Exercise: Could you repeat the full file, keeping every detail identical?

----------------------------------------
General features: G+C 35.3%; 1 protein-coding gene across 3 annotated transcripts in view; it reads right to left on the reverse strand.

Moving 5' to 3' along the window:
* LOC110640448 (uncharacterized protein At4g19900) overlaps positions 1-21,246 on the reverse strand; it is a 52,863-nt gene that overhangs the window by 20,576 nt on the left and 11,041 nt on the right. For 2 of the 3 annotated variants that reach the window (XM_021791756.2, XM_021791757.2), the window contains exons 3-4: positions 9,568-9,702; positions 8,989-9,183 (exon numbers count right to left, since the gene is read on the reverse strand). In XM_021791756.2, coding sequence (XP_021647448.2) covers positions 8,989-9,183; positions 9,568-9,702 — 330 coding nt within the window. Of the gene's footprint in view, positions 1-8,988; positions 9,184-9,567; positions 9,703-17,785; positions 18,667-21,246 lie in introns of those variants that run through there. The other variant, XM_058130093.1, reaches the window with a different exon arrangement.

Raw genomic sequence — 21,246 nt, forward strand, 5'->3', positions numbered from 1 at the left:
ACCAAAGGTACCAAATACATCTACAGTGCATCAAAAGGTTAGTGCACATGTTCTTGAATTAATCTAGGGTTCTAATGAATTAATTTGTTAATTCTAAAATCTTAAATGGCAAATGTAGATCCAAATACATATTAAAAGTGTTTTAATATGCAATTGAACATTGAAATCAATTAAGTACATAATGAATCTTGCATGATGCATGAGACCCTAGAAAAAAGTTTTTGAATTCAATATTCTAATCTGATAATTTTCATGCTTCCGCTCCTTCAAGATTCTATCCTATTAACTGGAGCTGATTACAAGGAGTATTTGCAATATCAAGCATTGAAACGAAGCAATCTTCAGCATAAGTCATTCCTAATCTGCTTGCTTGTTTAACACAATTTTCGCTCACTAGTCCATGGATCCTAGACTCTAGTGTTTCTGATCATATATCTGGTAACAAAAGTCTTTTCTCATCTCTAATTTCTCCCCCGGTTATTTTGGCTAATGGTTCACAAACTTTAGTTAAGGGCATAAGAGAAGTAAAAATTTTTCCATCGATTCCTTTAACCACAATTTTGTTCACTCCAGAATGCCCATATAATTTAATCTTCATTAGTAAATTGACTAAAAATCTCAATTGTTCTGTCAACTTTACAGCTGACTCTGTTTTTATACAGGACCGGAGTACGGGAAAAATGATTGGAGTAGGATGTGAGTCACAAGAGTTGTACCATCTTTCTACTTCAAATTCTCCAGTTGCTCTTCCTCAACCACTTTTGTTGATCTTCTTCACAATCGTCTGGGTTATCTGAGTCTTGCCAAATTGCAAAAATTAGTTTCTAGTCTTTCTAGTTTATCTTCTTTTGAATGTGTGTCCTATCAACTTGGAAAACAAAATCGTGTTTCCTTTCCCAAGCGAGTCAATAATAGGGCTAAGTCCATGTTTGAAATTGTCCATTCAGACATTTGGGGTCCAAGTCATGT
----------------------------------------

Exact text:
General features: G+C 35.3%; 1 protein-coding gene across 3 annotated transcripts in view; it reads right to left on the reverse strand.

Moving 5' to 3' along the window:
* LOC110640448 (uncharacterized protein At4g19900) overlaps positions 1-21,246 on the reverse strand; it is a 52,863-nt gene that overhangs the window by 20,576 nt on the left and 11,041 nt on the right. For 2 of the 3 annotated variants that reach the window (XM_021791756.2, XM_021791757.2), the window contains exons 3-4: positions 9,568-9,702; positions 8,989-9,183 (exon numbers count right to left, since the gene is read on the reverse strand). In XM_021791756.2, coding sequence (XP_021647448.2) covers positions 8,989-9,183; positions 9,568-9,702 — 330 coding nt within the window. Of the gene's footprint in view, positions 1-8,988; positions 9,184-9,567; positions 9,703-17,785; positions 18,667-21,246 lie in introns of those variants that run through there. The other variant, XM_058130093.1, reaches the window with a different exon arrangement.

Raw genomic sequence — 21,246 nt, forward strand, 5'->3', positions numbered from 1 at the left:
ACCAAAGGTACCAAATACATCTACAGTGCATCAAAAGGTTAGTGCACATGTTCTTGAATTAATCTAGGGTTCTAATGAATTAATTTGTTAATTCTAAAATCTTAAATGGCAAATGTAGATCCAAATACATATTAAAAGTGTTTTAATATGCAATTGAACATTGAAATCAATTAAGTACATAATGAATCTTGCATGATGCATGAGACCCTAGAAAAAAGTTTTTGAATTCAATATTCTAATCTGATAATTTTCATGCTTCCGCTCCTTCAAGATTCTATCCTATTAACTGGAGCTGATTACAAGGAGTATTTGCAATATCAAGCATTGAAACGAAGCAATCTTCAGCATAAGTCATTCCTAATCTGCTTGCTTGTTTAACACAATTTTCGCTCACTAGTCCATGGATCCTAGACTCTAGTGTTTCTGATCATATATCTGGTAACAAAAGTCTTTTCTCATCTCTAATTTCTCCCCCGGTTATTTTGGCTAATGGTTCACAAACTTTAGTTAAGGGCATAAGAGAAGTAAAAATTTTTCCATCGATTCCTTTAACCACAATTTTGTTCACTCCAGAATGCCCATATAATTTAATCTTCATTAGTAAATTGACTAAAAATCTCAATTGTTCTGTCAACTTTACAGCTGACTCTGTTTTTATACAGGACCGGAGTACGGGAAAAATGATTGGAGTAGGATGTGAGTCACAAGAGTTGTACCATCTTTCTACTTCAAATTCTCCAGTTGCTCTTCCTCAACCACTTTTGTTGATCTTCTTCACAATCGTCTGGGTTATCTGAGTCTTGCCAAATTGCAAAAATTAGTTTCTAGTCTTTCTAGTTTATCTTCTTTTGAATGTGTGTCCTATCAACTTGGAAAACAAAATCGTGTTTCCTTTCCCAAGCGAGTCAATAATAGGGCTAAGTCCATGTTTGAAATTGTCCATTCAGACATTTGGGGTCCAAGTCATGT